MRS Communications 09/2013; 3(03). DOI:10.1557/mrc.2013.20 · 1.55 Impact Factor
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    ABSTRACT: The layered structure of molybdenum (oxy)pyrophosphate (δ-(MoO2)2P2O7) was synthesized by heating MoO2HPO4·H2O precursor at 560 °C. The synthesis temperature was selected using in situ high-temperature X-ray diffraction (XRD) depicting phase transformations of the precursor from room temperature up to 800 °C. Electrochemical evaluation reveals that up to four Li ions per formula unit can be intercalated into δ-(MoO2)2P2O7 upon discharge to 2 V. Three voltage plateaus are observed at 3.2, 2.6, and 2.1 V, lower than the theoretical predictions. The first plateau corresponds to the intercalation of 1.2 Li forming δ-Li1.2(MoO2)2P2O7, the same structure formed upon chemical lithiation with LiI. In-situ XRD indicates two-phase reaction upon the first lithium insertion and expansion of the lithiated phase unit cell in the a direction. Intercalation of the second lithium results in a different lithiated structure, which is also reversible, giving the capacity of about 110 mAh/g between 2.3 and 4 V. More lithium-ion intercalation leads to loss of crystallinity and structural reversibility. The Mo reduction upon lithiation is consistent with the amount of Li intercalated as confirmed by the X-ray absorption fine structure.
    Chemistry of Materials 08/2013; DOI:10.1021/cm401946h · 8.54 Impact Factor
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    ABSTRACT: A series of layered oxides within the NaxNiix/2Mn1-x/2O2 (2/3 ≤ x ≤ 1) system were synthesized by classical solid-state methodologies. A study of their long and short-range structure was undertaken by combining X-ray diffraction and NMR spectroscopy. A transition from P2 to O3 stacking was observed at x > 0.8 when samples were made at 900 °C, which was accompanied by disordering of ions in the transition metal layer. The magnetic properties of the materials were consistent with this picture of ordering, with all samples showing antiferromagnetic character. At x = 2/3, competition between a P2 and a P3 structure, with different degrees of transition metal ordering, was found depending on the synthesis temperature. Na/Li exchange led to structures with octahedral or tetrahedral coordination of the alkali metal, and Li/Ni crystallographic exchange in the resulting O3 phases. The transition from alkali metal prismatic coordination to octahedral/tetrahedral coordination involves [TMO6]∞ layer shearing that induces some structural disorder through the formation of stacking faults.
    Inorganic Chemistry 08/2013; 52(15):8540-50. DOI:10.1021/ic400579w · 4.79 Impact Factor
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    ABSTRACT: Nanostructured epsilon-VOPO4 particles, synthesized by the thermal decomposition of H2VOPO4 have a diameter of 150 nm and a length up to 100 nm. Nanostructuring the material allows access to both the 4 V and 2.5 V redox potentials with an overall capacity approaching 200 mAh/g over 50 cycles. The structure of the epsilon-VOPO4 and its changes were investigated by X-ray diffraction and electron microscopy, and its electrochemical behavior through constant current cycling and cyclic voltammetry.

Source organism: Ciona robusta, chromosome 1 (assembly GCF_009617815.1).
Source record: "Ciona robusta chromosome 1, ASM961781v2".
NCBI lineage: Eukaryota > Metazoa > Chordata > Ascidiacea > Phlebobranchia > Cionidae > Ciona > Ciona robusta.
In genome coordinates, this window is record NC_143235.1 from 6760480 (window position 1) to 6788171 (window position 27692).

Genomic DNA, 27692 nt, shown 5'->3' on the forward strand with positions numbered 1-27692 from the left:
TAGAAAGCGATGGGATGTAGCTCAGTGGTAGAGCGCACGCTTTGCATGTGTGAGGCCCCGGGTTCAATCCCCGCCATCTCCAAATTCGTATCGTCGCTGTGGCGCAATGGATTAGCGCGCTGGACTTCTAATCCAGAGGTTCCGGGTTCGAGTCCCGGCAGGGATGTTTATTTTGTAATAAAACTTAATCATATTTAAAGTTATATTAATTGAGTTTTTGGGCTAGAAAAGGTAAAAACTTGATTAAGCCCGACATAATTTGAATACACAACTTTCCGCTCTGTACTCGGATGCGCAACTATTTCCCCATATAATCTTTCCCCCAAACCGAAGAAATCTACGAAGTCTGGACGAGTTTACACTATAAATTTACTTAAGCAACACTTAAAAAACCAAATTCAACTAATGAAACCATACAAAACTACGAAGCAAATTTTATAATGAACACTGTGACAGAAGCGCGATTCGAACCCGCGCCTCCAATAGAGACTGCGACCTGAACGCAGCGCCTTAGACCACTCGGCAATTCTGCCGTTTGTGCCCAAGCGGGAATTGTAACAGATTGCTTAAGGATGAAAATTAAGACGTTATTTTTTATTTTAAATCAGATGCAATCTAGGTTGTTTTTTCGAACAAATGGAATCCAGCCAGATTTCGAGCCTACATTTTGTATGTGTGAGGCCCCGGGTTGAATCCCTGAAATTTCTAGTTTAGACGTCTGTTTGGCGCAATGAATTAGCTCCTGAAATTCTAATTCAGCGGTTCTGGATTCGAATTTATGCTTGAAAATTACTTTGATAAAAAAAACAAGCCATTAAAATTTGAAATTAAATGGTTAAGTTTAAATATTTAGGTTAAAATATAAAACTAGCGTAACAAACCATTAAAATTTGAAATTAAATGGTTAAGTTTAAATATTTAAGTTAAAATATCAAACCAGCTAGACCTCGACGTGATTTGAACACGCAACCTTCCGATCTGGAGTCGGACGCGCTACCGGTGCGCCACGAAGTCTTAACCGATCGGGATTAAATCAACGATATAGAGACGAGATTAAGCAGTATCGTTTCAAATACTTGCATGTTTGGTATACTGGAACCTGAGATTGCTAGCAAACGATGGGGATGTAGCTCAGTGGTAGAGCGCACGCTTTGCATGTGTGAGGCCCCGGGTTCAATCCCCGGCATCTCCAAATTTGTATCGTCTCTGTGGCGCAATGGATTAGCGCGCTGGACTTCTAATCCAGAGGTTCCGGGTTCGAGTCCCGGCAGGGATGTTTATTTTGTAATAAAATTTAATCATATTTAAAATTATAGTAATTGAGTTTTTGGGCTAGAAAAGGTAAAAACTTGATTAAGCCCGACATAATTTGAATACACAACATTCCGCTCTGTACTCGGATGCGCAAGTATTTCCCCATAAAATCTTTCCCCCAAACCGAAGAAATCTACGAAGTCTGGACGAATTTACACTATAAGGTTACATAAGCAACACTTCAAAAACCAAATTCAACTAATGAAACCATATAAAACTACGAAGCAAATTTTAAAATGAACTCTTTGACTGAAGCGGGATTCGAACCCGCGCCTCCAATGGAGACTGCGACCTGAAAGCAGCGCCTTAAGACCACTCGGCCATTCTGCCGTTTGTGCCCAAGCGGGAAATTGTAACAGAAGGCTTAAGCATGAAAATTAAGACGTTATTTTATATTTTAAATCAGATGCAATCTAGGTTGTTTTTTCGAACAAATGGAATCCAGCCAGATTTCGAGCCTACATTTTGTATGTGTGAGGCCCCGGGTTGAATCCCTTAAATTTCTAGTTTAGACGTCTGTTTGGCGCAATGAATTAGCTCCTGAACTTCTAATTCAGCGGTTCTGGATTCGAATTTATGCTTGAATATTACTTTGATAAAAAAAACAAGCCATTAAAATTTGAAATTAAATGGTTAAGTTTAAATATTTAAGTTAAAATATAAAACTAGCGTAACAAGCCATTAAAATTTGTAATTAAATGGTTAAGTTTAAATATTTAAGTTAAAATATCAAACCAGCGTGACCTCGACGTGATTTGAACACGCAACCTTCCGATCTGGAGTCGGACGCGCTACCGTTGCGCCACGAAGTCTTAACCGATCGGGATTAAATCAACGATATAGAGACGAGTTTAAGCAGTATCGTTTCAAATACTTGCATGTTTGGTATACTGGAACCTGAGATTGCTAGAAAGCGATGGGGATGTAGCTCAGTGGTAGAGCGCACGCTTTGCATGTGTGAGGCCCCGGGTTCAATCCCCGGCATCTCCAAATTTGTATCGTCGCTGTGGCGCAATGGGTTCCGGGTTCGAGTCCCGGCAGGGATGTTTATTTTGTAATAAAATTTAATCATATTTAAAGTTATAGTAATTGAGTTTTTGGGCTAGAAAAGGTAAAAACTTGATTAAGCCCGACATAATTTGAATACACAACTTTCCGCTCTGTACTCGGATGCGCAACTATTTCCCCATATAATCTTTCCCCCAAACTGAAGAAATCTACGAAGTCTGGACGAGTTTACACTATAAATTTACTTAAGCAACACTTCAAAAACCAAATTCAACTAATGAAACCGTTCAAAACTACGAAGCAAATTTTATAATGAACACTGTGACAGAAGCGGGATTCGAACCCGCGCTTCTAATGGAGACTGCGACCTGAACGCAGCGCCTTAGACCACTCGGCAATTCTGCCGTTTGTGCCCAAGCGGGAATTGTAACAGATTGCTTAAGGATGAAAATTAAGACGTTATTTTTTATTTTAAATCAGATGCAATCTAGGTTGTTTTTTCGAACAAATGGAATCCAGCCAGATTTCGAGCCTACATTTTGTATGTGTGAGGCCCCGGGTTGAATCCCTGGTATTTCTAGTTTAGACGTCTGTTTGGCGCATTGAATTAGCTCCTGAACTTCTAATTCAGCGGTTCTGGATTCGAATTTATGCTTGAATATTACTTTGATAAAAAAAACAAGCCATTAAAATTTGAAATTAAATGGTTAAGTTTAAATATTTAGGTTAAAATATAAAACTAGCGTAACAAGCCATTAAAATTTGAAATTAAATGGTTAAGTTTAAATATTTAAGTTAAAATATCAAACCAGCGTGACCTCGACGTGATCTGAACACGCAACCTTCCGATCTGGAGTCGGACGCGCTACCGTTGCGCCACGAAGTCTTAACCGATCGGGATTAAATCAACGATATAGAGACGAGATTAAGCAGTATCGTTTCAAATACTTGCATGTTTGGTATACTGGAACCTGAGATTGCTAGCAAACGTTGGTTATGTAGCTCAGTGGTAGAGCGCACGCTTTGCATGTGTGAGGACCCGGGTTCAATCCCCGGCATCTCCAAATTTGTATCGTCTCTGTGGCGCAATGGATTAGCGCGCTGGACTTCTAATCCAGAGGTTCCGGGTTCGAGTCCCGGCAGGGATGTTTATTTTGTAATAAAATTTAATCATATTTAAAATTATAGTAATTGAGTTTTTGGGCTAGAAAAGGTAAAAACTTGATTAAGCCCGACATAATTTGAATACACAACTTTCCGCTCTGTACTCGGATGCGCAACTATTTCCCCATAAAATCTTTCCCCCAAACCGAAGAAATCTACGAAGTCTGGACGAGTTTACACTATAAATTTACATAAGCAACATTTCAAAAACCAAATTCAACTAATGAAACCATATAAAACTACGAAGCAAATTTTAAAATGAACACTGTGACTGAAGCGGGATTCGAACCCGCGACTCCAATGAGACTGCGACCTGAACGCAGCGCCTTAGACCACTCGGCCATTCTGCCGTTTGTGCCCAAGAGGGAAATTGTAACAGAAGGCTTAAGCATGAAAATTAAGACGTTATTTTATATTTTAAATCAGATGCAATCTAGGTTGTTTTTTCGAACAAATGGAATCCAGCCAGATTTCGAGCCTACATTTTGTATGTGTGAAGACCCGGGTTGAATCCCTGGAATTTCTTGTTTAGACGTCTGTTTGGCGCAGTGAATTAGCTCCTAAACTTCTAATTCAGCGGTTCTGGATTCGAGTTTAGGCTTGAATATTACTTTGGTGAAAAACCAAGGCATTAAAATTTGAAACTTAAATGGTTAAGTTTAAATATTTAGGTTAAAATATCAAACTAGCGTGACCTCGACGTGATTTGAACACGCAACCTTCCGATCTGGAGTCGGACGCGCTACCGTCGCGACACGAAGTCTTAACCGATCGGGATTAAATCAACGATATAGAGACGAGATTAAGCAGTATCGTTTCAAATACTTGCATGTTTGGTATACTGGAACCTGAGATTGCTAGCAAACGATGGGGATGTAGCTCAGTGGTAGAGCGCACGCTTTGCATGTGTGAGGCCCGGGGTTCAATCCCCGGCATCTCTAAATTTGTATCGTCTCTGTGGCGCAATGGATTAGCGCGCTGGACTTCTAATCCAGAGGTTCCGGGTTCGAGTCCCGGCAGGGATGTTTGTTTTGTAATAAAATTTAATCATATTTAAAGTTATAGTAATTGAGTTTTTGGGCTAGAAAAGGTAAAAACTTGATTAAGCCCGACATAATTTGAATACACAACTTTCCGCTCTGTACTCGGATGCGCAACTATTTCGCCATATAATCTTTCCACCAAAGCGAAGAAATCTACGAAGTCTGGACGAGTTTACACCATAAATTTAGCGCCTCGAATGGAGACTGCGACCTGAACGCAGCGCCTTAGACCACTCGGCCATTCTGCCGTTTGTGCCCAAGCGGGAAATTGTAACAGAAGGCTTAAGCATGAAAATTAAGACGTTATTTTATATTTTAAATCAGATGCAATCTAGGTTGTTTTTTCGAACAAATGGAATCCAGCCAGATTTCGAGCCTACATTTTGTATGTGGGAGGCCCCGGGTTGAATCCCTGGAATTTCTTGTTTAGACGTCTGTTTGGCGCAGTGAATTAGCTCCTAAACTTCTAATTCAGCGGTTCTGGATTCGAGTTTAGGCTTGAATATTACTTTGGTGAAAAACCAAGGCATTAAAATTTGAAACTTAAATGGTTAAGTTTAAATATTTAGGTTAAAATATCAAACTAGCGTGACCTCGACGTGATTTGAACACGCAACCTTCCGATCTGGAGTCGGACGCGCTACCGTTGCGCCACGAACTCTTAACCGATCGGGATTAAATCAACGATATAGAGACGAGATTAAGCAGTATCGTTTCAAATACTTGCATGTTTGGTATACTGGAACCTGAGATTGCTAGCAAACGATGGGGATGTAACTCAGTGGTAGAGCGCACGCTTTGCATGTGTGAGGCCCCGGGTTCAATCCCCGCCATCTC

Journal of The Electrochemical Society 07/2013; 160(10):A1777-A1780. DOI:10.1149/2.064310jes · 2.86 Impact Factor
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    ABSTRACT: The crystal structure and delithiation mechanism of Li-site substituted LiFePO4 have been revealed by investigation of supervalent V3+ substitution. The combined X-ray and neutron powder diffraction data analysis surprisingly shows that the substituting aliovalent vanadium ions occupy the Fe site while some of the Fe resides at the Li site, probably as sarcopside, which leads to an increase in the unit cell volume. Such substitution reduces the miscibility gap at room temperature and also significantly lowers the solid solution formation temperature in the two-phase region. The effect of the phase diagram modification results in improved kinetics, leading to better rate performance. Such substitution, however, significantly lowers the LiFePO4 capacity at moderate current densities.
    ChemInform 07/2013; 44(37). DOI:10.1002/chin.201337007

Publication Stats

6k Citations
856.45 Total Impact Points

Institutions

  • 1990–2015
    • Binghamton University
      • • Institute for Materials Research
      • • Department of Chemistry
      Binghamton, New York, United States
  • 1997–2014
    • State University of New York
      New York City, New York, United States
  • 2007–2013
    • Stony Brook University
      • Department of Chemistry
      Stony Brook, New York, United States
    • The University of Tennessee Medical Center at Knoxville
      Knoxville, Tennessee, United States
  • 2012
    • SUNY Ulster
      Кингстон, New York, United States
  • 2009
    • Kobe University
      • Department of Chemistry
      Kōbe, Hyōgo, Japan
  • 1999
    • McMaster University
      Hamilton, Ontario, Canada
  • 1998
    • Université de Versailles Saint-Quentin
      Versailles, Île-de-France, France